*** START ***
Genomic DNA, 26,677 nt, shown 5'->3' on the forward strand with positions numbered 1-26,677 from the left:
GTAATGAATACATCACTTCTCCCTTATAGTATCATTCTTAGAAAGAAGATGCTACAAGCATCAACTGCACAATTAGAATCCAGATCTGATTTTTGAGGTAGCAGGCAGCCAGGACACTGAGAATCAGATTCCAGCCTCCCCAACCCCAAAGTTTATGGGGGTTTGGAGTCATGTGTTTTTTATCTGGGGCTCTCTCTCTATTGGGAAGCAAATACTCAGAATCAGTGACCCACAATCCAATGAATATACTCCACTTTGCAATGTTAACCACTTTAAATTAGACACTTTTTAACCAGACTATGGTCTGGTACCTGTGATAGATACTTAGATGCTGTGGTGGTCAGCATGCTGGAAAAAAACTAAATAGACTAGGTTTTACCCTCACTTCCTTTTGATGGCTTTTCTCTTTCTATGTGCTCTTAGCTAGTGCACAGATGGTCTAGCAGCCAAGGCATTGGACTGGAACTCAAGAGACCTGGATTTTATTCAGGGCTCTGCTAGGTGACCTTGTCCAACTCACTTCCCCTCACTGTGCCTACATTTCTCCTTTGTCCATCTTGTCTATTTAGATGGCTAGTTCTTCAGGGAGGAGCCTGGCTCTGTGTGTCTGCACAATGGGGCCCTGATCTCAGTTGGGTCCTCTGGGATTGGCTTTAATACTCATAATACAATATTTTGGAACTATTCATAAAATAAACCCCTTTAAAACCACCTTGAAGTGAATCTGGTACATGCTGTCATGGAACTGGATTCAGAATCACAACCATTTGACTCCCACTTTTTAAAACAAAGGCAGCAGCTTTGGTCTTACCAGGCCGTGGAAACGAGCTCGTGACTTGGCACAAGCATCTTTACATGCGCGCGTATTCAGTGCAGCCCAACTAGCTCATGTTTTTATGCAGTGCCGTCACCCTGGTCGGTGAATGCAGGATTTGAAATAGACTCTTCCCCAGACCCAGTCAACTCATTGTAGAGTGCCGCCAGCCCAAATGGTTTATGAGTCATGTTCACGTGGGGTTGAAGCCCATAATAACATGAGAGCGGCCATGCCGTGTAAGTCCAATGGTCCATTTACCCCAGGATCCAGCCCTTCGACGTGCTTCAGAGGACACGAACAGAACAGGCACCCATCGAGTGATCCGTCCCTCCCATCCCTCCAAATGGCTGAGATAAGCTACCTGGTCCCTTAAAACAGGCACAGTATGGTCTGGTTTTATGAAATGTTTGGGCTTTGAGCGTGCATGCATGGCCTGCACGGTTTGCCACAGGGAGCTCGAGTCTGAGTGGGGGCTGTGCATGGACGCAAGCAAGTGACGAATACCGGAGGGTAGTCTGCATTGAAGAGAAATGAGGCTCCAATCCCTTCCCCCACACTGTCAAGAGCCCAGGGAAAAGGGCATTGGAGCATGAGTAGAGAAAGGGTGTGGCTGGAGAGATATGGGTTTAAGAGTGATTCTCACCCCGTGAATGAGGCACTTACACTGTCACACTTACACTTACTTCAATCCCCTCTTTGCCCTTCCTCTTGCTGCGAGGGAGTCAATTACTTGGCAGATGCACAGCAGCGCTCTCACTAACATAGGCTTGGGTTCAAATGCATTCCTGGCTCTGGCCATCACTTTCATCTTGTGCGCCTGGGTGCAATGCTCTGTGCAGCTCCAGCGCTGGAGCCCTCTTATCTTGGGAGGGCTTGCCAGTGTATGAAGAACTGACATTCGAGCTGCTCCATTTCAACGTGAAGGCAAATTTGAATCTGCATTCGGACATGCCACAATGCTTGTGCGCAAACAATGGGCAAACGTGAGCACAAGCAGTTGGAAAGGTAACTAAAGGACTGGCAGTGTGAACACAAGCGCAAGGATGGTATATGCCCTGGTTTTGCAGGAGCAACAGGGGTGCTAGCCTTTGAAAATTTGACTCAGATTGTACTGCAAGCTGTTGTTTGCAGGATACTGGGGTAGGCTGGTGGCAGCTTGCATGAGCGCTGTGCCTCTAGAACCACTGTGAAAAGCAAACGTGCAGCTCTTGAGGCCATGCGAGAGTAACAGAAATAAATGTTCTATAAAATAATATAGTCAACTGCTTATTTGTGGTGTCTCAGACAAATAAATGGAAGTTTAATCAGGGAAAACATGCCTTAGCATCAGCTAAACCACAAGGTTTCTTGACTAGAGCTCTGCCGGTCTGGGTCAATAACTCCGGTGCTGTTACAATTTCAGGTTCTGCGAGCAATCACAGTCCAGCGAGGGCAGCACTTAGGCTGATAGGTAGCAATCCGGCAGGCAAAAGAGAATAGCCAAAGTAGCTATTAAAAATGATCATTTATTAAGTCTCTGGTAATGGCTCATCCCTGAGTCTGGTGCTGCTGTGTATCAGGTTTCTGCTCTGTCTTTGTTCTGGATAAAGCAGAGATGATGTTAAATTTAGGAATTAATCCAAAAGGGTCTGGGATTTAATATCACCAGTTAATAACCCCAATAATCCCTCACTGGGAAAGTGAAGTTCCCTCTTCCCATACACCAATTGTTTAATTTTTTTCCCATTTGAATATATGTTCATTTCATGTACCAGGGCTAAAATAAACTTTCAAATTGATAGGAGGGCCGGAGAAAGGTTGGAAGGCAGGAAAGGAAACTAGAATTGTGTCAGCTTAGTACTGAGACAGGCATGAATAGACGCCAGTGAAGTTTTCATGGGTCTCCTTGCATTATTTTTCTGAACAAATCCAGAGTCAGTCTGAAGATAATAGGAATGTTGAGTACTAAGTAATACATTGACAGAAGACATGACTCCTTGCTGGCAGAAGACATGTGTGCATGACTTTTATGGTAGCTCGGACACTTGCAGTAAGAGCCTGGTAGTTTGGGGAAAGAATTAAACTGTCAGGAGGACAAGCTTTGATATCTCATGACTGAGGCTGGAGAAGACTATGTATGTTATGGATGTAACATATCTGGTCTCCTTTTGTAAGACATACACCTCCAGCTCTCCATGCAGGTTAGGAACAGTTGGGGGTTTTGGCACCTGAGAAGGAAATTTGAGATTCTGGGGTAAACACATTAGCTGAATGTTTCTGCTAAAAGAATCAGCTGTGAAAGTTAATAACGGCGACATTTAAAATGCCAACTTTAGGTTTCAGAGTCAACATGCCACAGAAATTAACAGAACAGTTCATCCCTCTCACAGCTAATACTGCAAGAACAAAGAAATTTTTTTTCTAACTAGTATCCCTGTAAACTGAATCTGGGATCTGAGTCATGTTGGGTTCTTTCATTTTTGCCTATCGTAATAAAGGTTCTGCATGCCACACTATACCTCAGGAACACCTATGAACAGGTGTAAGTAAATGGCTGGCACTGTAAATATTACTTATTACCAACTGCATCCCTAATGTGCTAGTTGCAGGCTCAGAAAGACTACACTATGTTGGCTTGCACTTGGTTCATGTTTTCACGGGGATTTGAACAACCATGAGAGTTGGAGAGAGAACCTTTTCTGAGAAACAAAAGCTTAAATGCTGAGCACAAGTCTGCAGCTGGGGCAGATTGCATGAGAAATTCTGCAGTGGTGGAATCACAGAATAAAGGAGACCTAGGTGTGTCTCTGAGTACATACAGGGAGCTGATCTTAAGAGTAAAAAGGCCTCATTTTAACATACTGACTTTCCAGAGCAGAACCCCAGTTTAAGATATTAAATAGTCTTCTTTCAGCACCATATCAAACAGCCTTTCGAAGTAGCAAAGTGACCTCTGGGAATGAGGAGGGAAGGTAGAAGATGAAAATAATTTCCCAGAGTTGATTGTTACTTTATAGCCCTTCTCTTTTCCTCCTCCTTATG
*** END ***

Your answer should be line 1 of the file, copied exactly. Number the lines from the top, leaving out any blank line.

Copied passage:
Genomic DNA, 26,677 nt, shown 5'->3' on the forward strand with positions numbered 1-26,677 from the left: